7. Being yourself is really, really hard. I learned this from some extended family on my dad’s side. Anytime I tried to be myself, I was wrong. I think they might have been trying to ‘help’ me ‘fit in’ but when ‘fitting in’ wasn’t necessarily going to happen anyway, all that did was make things worse. Still I am more firm in my belief that being myself is by far the better thing to be. It’s worth all the ridicule, teasing, bullying, mockery, etc. Trust me. No need to be bitter, though. Let that part of learning the lesson go and revel in the breath of fresh air that it is to be YOU.
8. Marriage. Ah! What an interesting thing it has become these days. Do any marriages last anymore? Do people even go into marriage with the idea, no, conviction that this is a lifetime deal? I did. And I learned that from my parents and grandparents. ‘Well, I’m just not happy.’ Or ‘We just don’t get along.’ (sigh) Try looking at things from your partner’s perspective. I remember my mom saying, “It takes two to tango.” It means there are two sides to every story and taking the time to hear both sides is usually worth it. Just because the grass might /look/ greener on the other side, doesn’t mean it really is. Consider that you might be seeing only part of the picture of that green good-looking grass. My mom talked to me before I got married and right after I got engaged. She said this, “Don’t ask yourself whether you can live with him but rather ask yourself whether you can live without him.” I knew. I was convinced my husband was the man for me. And we are still together. Through sickness and in health, for richer or poorer, until death parts us? Yeah, I meant every word I boldly spoke that day before God and my family and friends. I made a VOW. I’m holding to it.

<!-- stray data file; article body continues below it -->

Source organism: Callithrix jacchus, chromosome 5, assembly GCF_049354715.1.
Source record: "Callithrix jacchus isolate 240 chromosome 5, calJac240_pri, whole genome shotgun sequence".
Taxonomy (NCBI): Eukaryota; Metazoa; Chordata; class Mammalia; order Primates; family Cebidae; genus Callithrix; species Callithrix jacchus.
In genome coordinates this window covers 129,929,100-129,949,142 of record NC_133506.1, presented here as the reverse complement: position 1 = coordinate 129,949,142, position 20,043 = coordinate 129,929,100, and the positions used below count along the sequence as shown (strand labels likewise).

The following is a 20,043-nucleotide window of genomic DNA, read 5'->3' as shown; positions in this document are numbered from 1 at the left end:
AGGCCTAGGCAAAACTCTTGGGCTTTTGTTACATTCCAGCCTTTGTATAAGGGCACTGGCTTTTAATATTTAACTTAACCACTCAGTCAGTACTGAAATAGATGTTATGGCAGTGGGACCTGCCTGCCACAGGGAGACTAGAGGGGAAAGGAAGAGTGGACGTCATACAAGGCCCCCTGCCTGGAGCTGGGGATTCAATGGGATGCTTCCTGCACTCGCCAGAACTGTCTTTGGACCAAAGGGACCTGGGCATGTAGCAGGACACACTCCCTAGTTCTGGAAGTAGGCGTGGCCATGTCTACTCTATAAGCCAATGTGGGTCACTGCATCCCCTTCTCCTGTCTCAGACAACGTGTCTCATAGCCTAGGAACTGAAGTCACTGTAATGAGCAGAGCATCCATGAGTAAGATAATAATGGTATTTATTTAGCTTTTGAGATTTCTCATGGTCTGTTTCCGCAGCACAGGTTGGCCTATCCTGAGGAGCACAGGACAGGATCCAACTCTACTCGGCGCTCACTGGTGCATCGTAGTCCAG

9. Never break a promise. If you do break a promise, you better have an awfully good reason for doing so. I learned that from my mom.
10. Life is short. Live it well. Love. Joy. Peace. Patience. Kindness. Goodness. Faithfulness. Self-control. Do you see anything bad in this list? People who live by this list are few and far between. Some of you will recognize it. You should, and probably are, thanking God for the person who taught it to you. So far as I know, it is still not against any law to use any of these actions. I do not always measure up to this list. It’s a tough one. But it’s worth my time and effort, especially if it means someone gets a bit of help along the way. I learned this from my mom her parents.
This concludes my random list of ten things I learned from my family. Maybe I’ll share some more things later. I have 35 years of experiences to draw from. Maybe next time, I’ll share ten things I learned from going to school or maybe from church social life. I really do hope this list will help someone. It helps me to write things down. This way, I’m less likely to forget. Thanks for taking time to read it. Feel free to share your thoughts but please be courteous. Also keep in mind that these are my perceptions of the lessons taught in my home. They are my firm beliefs. I do my best to respect the beliefs of others and I expect the same respect in return. Thanks!